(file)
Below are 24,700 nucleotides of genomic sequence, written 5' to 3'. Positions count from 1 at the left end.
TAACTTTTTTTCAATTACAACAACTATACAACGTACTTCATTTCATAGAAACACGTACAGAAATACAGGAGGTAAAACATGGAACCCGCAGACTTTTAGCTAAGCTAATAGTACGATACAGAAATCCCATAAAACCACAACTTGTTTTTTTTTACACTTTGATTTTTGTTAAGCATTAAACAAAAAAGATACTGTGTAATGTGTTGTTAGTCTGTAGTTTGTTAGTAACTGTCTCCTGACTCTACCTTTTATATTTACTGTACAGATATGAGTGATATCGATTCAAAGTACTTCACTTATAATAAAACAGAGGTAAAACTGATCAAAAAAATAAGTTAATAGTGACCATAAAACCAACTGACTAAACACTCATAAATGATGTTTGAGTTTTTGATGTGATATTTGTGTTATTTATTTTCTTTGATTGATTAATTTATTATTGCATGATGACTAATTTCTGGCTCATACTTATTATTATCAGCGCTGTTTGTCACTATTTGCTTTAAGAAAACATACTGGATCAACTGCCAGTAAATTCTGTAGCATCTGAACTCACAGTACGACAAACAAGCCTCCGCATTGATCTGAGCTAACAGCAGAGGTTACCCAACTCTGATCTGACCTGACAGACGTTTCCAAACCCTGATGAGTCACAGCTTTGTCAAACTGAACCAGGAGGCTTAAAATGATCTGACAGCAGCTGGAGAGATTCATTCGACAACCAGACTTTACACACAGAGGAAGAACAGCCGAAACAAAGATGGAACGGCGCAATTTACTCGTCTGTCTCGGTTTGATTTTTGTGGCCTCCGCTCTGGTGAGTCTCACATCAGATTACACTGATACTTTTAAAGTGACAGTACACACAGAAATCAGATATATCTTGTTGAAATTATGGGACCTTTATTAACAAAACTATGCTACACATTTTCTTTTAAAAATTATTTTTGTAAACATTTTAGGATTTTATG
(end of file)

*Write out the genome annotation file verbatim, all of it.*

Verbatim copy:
Below are 24,700 nucleotides of genomic sequence, written 5' to 3'. Positions count from 1 at the left end.
TAACTTTTTTTCAATTACAACAACTATACAACGTACTTCATTTCATAGAAACACGTACAGAAATACAGGAGGTAAAACATGGAACCCGCAGACTTTTAGCTAAGCTAATAGTACGATACAGAAATCCCATAAAACCACAACTTGTTTTTTTTTACACTTTGATTTTTGTTAAGCATTAAACAAAAAAGATACTGTGTAATGTGTTGTTAGTCTGTAGTTTGTTAGTAACTGTCTCCTGACTCTACCTTTTATATTTACTGTACAGATATGAGTGATATCGATTCAAAGTACTTCACTTATAATAAAACAGAGGTAAAACTGATCAAAAAAATAAGTTAATAGTGACCATAAAACCAACTGACTAAACACTCATAAATGATGTTTGAGTTTTTGATGTGATATTTGTGTTATTTATTTTCTTTGATTGATTAATTTATTATTGCATGATGACTAATTTCTGGCTCATACTTATTATTATCAGCGCTGTTTGTCACTATTTGCTTTAAGAAAACATACTGGATCAACTGCCAGTAAATTCTGTAGCATCTGAACTCACAGTACGACAAACAAGCCTCCGCATTGATCTGAGCTAACAGCAGAGGTTACCCAACTCTGATCTGACCTGACAGACGTTTCCAAACCCTGATGAGTCACAGCTTTGTCAAACTGAACCAGGAGGCTTAAAATGATCTGACAGCAGCTGGAGAGATTCATTCGACAACCAGACTTTACACACAGAGGAAGAACAGCCGAAACAAAGATGGAACGGCGCAATTTACTCGTCTGTCTCGGTTTGATTTTTGTGGCCTCCGCTCTGGTGAGTCTCACATCAGATTACACTGATACTTTTAAAGTGACAGTACACACAGAAATCAGATATATCTTGTTGAAATTATGGGACCTTTATTAACAAAACTATGCTACACATTTTCTTTTAAAAATTATTTTTGTAAACATTTTAGGATTTTATG